DNS traffic monitoring
Hey DNS Coach,
Why is it important to monitor DNS performance?
How do I improve DNS performance with monitoring?

By this point, I’m assuming you’ve already made the decision to use a DNS management service. If you haven’t, then you may want to look at some of our other blogs about why you should outsource your DNS to a cloud DNS provider.. and then come back and read this.

First, a little background. When you add your domain(s) to a DNS provider’s name servers, you are making those name servers authoritative for answering your domain’s incoming queries. DNS is the first point of contact between you and your clients, so it is crucial to keep an eye on the service you trust to manage it.

What is DNS Monitoring?

In a nutshell, DNS monitoring uses network monitoring tools to test connectivity between your authoritative name servers and local recursive servers. You’re probably wondering,

“why aren’t you monitoring the connection between actual clients and the authoritative name servers?”

If you’ve watched our videos about How DNS Works or read the infographic, you’ll know that queries have to ask multiple servers for the DNS information until they finally reach the name server authoritative for the domain.

authoritative dns

The recursive name servers are closest to end-users since they are usually a client’s ISP (Internet Service Provider). Recursive name servers will cache (store a copy) DNS information for a set period of time, which can skew the actual response times of authoritative name servers.

recursive dns

Unfortunately, once your query hits the recursive name server (on the return trip) you lose all control over performance. What you can control is actually the most important part of the DNS process, the performance of your authoritative name server answering the recursive name server on the return trip.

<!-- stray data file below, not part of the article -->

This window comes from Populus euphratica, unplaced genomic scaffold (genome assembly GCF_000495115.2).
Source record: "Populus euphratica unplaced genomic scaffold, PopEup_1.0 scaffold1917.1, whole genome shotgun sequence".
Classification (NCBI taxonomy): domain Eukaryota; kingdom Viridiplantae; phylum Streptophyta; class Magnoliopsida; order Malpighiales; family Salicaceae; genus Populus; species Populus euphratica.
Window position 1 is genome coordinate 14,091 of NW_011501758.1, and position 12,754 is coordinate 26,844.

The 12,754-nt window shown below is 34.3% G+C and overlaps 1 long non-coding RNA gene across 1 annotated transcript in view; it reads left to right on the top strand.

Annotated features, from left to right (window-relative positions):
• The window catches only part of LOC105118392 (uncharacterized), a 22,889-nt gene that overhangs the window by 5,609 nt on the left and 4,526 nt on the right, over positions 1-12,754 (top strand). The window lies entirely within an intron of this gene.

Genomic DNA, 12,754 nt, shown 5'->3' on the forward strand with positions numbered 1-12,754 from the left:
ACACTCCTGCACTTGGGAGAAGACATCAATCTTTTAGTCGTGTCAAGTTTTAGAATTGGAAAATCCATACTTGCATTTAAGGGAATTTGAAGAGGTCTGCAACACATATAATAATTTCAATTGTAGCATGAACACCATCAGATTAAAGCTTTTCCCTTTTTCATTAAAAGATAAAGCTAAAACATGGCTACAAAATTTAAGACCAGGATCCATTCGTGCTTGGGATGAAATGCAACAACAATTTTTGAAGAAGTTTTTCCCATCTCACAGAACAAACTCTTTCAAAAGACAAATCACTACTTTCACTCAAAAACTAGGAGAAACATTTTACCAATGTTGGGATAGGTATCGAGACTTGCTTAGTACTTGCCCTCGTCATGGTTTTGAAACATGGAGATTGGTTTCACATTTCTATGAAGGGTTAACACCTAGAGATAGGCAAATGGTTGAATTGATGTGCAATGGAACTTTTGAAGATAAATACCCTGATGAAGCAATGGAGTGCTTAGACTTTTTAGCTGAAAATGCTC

Depending on what provider you use and the services you have set up, you can drastically improve the time it takes to resolve queries. Lower resolution times can actually slash page load times, which can improve SEO, and even boost conversions. (Psst! This is why we strongly encourage the use of specialized DNS management services)

How to Monitor your DNS Performance

There are many different tools your can use to keep tabs on your authoritative DNS provider. We recommend running monitoring checks regularly to detect service disruptions or latency. Sonar offers an automated monitoring service that checks your domain as often as every 30 seconds for performance changes. You can also set up instant alerts to email or text you when there are any significant deviations.

If you want a quick (but manual) monitoring service, try the Sonar Lite chrome extension. You can run a quick waterfall check on any web page to identify what requests or resources are increasing load times.

constellix sonar lite

True End-User Monitoring

But what if you want to see from your end-users’ perspective? As we mentioned earlier, there are many different hops between your end-users and your authoritative name server. While these may be difficult (if not impossible) to control, it’s important to keep an eye on them. This way you can rule out your own service providers as a source of latency or service disruption. Constellix Sonar recently introduced their own Real-User Monitoring tool, which allows you to see all the factors that contribute to network and web performance such as:

  • Page load times
  • Device
  • Browser
  • Connection provider: wired, WiFi, or cellular
  • Content performance: images, scripts, HTML, and CSS
  • Third party services: CDN, integrations, software/plugins
  • Internet connection and ISP

You can also use these tools to validate service provider SLAs (Service Level Agreement). Most providers will guarantee 99% or more uptime with options for reimbursement in the event of downtime.

Have any tools you want to recommend? Let us know @DNSMadeEasy


Also published on Medium.

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